The times indicated are in milliseconds for 1000000 calls to a given function. The results for SOM 2.1 show that there are some speed increases and some decreases. In particular, the name lookup resolution method shows dramatic speed improvements.

Profile Files Revisited

To explore the new initialization methods, we will once again look at the "ini file" manipulation object. The definition for the revised SOM_CPPini file follows.

#ifndef __SOMCPP_idl__
#define __SOMCPP_idl__

#include <somcls.idl>

//-----------------------------------
// SOMfoo
//   Our SOM based test object
//-----------------------------------

interface ProfileFile;

interface SOM_CPPini : SOMObject
{
   typedef unsigned long ULONG;
   typedef sequence<char> buffType;


   void OpenFile(in string FileName);
   ULONG GetError();

   unsigned long GetHandle();
   void SetHandle(in unsigned long H);

   void  WriteString(in string App,in string Key, in string String);
	   // write a string

   void  WriteData(in string App, in string Key,in buffType Buff,
	   in ULONG BLen);	  // write the Buffer

   void  WriteInt(in string App,in string Key,in long Num);
	   // write an "int"



   ULONG GetDataSize(in string App,in string Key);
	   // return the lenght of the data

   void  GetData(in string App,in string Key,in buffType Buff,
	   inout ULONG BufMax);     // return the data in Buff

   ULONG GetString(in string App,in string Key,in buffType Buff,
	   in ULONG BufMax, in string DefArg);
	   // return the String in Buff, defaults to DefArg if App/Key not
	   // present

   ULONG GetStringNoDef(in string App,in string Key, in buffType Buff,
	   in LONG BufMax);	    // return the String in Buff

   long  GetInt(in string App,in string Key,in long DefArg);
	   // return the "int" in App/Key or the DefArg if App/Key
	   // not present

   long  GetIntNoDef(in string App,in string Key);
	   // return the "int" in App/Key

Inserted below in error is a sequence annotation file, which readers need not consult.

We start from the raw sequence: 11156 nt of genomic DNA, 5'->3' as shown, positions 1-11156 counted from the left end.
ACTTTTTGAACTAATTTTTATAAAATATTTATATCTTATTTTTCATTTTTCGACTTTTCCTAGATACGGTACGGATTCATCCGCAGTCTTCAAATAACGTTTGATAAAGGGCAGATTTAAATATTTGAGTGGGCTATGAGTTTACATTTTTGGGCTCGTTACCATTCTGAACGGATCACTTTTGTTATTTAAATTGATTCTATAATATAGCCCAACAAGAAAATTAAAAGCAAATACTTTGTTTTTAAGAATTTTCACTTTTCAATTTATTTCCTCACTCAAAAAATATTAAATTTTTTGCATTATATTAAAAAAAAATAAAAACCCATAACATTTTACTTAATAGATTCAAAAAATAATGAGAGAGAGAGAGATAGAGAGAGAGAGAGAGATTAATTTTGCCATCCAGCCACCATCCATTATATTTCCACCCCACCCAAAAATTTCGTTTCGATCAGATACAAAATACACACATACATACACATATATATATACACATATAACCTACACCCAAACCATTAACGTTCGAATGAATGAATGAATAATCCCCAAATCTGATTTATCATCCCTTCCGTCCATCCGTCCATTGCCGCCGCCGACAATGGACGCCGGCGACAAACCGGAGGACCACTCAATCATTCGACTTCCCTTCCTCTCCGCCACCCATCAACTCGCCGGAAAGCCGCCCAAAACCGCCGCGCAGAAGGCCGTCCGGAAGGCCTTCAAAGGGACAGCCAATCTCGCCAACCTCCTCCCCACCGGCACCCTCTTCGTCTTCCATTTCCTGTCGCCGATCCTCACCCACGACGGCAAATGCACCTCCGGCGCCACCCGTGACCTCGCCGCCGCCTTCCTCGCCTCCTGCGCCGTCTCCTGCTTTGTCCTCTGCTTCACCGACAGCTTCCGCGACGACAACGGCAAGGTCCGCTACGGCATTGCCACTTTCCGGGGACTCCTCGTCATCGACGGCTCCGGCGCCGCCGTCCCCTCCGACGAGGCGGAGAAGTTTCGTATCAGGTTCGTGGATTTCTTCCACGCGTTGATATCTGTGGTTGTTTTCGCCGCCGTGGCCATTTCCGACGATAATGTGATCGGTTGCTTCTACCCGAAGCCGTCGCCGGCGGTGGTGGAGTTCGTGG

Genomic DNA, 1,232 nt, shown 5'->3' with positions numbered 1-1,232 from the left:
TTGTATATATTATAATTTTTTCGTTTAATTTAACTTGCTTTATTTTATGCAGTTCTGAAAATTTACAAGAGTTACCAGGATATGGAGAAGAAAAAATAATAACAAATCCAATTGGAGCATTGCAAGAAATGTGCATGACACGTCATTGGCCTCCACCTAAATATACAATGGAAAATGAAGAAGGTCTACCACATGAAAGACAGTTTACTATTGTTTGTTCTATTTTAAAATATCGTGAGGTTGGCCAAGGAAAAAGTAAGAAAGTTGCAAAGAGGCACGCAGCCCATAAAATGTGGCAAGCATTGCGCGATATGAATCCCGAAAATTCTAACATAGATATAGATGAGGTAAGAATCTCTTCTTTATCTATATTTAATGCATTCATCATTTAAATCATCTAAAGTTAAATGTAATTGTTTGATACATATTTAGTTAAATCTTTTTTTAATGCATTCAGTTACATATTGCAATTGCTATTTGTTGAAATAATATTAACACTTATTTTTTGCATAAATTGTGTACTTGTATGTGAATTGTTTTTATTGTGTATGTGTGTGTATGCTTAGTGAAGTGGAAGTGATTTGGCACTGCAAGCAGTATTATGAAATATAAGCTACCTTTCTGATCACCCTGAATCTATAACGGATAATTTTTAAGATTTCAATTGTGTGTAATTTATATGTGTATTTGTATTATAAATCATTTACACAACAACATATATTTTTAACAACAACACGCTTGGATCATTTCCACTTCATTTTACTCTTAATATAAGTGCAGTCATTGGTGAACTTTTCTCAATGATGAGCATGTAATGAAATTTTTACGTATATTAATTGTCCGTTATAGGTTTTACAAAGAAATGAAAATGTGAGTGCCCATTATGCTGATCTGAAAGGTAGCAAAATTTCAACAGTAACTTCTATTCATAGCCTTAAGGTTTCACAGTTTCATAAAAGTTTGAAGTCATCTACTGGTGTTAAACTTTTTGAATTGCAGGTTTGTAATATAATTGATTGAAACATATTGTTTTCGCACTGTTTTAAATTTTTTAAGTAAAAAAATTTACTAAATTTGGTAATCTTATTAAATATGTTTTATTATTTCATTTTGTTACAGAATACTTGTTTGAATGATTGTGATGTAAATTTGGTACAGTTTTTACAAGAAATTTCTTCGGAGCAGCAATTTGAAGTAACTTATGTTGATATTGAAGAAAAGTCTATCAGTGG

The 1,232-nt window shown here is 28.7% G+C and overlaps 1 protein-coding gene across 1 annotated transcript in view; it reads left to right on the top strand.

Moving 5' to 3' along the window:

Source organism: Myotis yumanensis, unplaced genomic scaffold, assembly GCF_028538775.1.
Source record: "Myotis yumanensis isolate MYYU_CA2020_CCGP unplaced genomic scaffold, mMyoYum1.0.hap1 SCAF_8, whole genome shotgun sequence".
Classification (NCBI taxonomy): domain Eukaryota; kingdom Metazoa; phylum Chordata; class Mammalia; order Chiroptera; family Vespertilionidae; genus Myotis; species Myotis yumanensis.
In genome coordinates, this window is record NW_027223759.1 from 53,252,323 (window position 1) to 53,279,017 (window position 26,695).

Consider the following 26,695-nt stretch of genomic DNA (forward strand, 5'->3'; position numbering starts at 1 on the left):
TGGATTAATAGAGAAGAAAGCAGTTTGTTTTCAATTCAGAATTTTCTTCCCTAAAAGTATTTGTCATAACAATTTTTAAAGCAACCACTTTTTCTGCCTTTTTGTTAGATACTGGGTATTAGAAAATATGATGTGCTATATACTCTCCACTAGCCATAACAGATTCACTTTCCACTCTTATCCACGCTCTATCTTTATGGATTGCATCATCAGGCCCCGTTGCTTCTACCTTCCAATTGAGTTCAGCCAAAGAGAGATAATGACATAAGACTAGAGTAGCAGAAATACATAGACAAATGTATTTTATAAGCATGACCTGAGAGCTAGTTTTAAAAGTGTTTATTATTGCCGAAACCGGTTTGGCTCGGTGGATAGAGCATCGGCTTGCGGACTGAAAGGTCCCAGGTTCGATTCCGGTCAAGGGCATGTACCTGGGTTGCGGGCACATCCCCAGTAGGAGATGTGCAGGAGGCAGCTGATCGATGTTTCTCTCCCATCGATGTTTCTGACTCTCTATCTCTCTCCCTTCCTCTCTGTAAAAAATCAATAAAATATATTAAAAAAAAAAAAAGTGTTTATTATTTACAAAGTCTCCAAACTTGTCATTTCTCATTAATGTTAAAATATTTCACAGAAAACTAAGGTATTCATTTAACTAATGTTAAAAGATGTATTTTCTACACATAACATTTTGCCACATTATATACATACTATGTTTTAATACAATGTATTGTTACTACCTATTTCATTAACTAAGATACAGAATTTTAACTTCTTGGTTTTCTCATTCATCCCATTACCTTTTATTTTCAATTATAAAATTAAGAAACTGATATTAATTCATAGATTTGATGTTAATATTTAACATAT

void ProfileFileFromName(inout somInitCtrl ctrl, in string name);
   void ProfileFileFromHandle(inout somInitCtrl ctrl, in ULONG H);

#ifdef __SOMIDL__
implementation
{

    ProfileFile INIFile;

    releaseorder: GetHandle,SetHandle,GetError,OpenFile,
                  \WriteString,WriteData,WriteInt,GetDataSize,GetData,
                  \GetString,GetStringNoDef,GetInt,GetIntNoDef,
                  \ProfileFileFromName,ProfileFileFromHandle;

    callstyle=oidl;
    filestem = somcpp;
    somDefaultInit: override;    // initialize instance variables to 0
    somDestruct:override;	   // just for fun
    ProfileFileFromHandle:init;
    ProfileFileFromName:init;

    passthru C_xh_after=   "#define INCL_WINSHELLDATA" \
				   "#include <os2.h>" \
				   "#include \"iniflobj.h\"";

};
#endif /* __SOMIDL__ */
};

#endif /* __SOMBENCH_h__ */

Additions to the interface definition are marked in bold. The revised definition has the functions ProfileFileFromName and ProfileFileFromHandle declared as initializers. This allows us to use a more C++ like method of creating an instance of SOM_CPPini. Following is the revised main routine for the object test file.

#include "somcpp.xh"
#include <stdio.h>

void main(){
   int i;

   SOM_CPPini *Prf=new SOM_CPPini("test.ini");

   Prf->WriteInt("App","Key",10);
   i=Prf->GetIntNoDef("App","Key");

   printf("i= %i\r\n",i);

   delete Prf;
}

The new SOM_CPPini("test.ini") operation will create an instance of the SOM object SOM_CPPini and then call the initializer ProfileFileFromName. The SOM compiler will map each SOM initializer on to a C++ constructor provided the arguments to the SOM methods are different. Basically, this is the same rule that is imposed on C++ constructors; no two constructors can have the same arguments.

Wrapping Things Up

We now come to the end of our peek at SOM 2.1. The executables, which should run under WARP, and source code to these examples is included with this issue. We have briefly looked at the new features in SOM 2.1, benchmarked SOM 2.1 using the simple test code, and then explored the new methods used to initialize SOM objects. We have seen that many of the new features allow SOM objects to be more C++ like.

In the next issue, I hope to start looking at DSOM. I think DSOM/COBRA have the potential to radically alter the way client/server programming is done. For this reason, and my on going experience with programming INTERcomm and AdeptXBBS, the look at DSOM will be heavily skewed towards client/server type scenarios.